This week I am participating in The Great April Fool’s Day #FridayFlash Blogswap (but only because Tony Noland guilted me into it 😉 ). Tony put over thirty writer’s names in a hat and drew partners. Each set of writers was also given a prompt. My partner, J. Timothy King, and I were given the following: three free tickets to a movie.
To read all the dozens of stories swapping around as a part of the GAFDFFBS, check out the GAFDFFBS index over at Tony’s blog Landless.
Enjoy!THE FRIENDSHIP DRESS BY J. TIMOTHY KING
She sashayed from the changing room sporting a empire-waisted, pink-and-white-striped blouse and pre-ripped denim cut-offs. She appraised her reflection for a moment and scowled.
“Wow. They should hire you as a model. You look really good in that outfit.”
I had a feeling she wasn’t going to buy anything. Something about the vibe she gave off. A career in retail has given me a sixth sense about such things. Of course, I’ve been wrong, sixth senses being what they are. But with only a few shoppers on a lazy Tuesday afternoon, it didn’t much matter one way or the other.
“I dunno,” she said.
“The blue one looked better,” I said, and her eyes lit up, and she nodded.
“But,” I added, “you could pull off almost anything, with your body type.”
God’s honest truth. Tiny little figure that bulged out just the right amount in all the right places. Part of that one-percent of the population that actually looks as good as the mannequins. So I wasn’t just buttering her bread. But you probably knew that, if you know me.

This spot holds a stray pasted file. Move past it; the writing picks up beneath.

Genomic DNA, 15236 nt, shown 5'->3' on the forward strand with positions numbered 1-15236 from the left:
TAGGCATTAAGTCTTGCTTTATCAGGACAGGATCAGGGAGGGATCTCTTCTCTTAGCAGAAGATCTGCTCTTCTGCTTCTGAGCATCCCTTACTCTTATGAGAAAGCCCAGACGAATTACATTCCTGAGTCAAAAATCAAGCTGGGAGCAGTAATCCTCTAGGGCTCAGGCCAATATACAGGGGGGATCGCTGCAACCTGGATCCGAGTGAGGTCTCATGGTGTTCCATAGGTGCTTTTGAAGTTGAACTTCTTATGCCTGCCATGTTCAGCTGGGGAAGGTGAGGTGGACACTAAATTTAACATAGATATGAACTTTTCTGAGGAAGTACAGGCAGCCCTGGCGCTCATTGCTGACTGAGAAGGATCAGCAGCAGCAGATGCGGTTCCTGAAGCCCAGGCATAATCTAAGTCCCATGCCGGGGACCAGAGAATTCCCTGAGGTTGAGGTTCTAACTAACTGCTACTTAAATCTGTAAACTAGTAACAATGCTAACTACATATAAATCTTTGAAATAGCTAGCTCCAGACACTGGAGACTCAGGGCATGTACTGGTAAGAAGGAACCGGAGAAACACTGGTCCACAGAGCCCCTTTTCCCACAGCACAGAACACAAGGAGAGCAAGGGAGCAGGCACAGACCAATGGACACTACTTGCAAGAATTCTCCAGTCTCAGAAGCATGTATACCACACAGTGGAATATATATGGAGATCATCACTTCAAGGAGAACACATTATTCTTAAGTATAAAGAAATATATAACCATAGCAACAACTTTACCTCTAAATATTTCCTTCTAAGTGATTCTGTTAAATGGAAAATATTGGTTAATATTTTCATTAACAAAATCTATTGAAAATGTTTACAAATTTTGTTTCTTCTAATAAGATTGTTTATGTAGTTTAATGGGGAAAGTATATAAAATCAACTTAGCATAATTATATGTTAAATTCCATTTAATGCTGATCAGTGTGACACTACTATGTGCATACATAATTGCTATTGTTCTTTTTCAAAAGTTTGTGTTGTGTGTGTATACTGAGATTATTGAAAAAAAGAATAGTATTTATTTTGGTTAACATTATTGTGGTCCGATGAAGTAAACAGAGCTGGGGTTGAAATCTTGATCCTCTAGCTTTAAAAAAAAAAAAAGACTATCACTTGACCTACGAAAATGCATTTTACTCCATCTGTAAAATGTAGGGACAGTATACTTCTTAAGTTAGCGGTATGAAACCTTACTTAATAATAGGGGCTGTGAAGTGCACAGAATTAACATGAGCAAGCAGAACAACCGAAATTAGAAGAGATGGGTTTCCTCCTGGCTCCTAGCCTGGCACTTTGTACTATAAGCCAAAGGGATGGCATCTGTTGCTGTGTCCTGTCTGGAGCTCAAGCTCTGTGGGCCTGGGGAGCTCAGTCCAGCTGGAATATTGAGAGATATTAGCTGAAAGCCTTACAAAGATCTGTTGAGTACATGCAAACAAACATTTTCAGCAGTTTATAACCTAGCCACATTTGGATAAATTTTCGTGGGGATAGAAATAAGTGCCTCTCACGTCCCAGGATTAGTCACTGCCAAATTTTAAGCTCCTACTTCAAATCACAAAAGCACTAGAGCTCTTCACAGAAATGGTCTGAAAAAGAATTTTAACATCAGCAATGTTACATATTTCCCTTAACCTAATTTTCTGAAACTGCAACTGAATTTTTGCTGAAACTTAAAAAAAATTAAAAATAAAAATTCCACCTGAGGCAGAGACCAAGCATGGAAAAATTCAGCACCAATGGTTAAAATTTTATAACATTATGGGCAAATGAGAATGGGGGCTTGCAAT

She continued to examine herself in the mirror, hands on hips, shifting her body from side to side to view from each angles. “Eh…”
“You know what would look really good on you?” I said, and walked her over to a sleek, multicolor maxi.
“Don’t know where I would wear that,” she said.
“A date?” I would die to fit into that dress.
“The kind of guys I date don’t go to places like that.”
“Time for a better class of guy, huh?” I chuckled at my joke.
But she didn’t laugh. Instead, for a moment, her eyes longed.
“Just try it on.” And I grabbed it from the rack and handed it to her.
She morphed into a different woman in the dress, classy, red-carpet chic. And I let her know with a “Wow!”
“Pretty nice, huh?” Grinning from ear to ear. It suddenly hit me that she had not up to that moment smiled, not even a little.
“God, I am so envious,” I said.
She spun, and the skirt flared out.
“Go dancing,” I said. “A girls’ night out with your friends.”
She stopped smiling. “My friends don’t take me dancing.”
Time for a better class of friends, I thought.
And as if informed by telepathy, she replied, “It’s not their fault. I’m just not a very good dancer. We go to the movies. Except today they didn’t have enough tickets.” And she continued babbling out a story of how Diana had three free ticket vouchers for the matinee she had got from work, two this month and one left over from last month, except the extra one had expired, so one of the three of them ended up not being able to watch the movie.
And I stood and listened and nodded, until she apologized through sad eyes and said she had to change and get back before her ride left without her.
“Hold on.” I stopped her. I don’t know whether my saleswoman’s instincts motivated me or whether it was just pity, or maybe both. “What’s your name?” I asked.
“Leeann,” she said.
“Leeann,”—I rested my hand on her arm—“you have to get this dress. It’s so you.”
She brightened and glanced back into the mirror. “Yeah, it is.”
Then silently, she floated back into the changing room, reemerging as plain-old-Leeann.
Before she left, she stopped to thank me, and with a fleeting sparkle in her eye, she said, “I’ll think about the dress.”
Weeks passed, maybe over a month, before I saw Leeann again, on another lazy Tuesday afternoon, this time with a perk in her step, accompanying another well-dressed young woman.
“This is it,” she chirped, motioning to the dress. “What do you think?”
“I like it.” The other woman grinned.
“But do you think Jimmy’ll like it?”
Instead of answering, she said, “Why don’t you try it on?”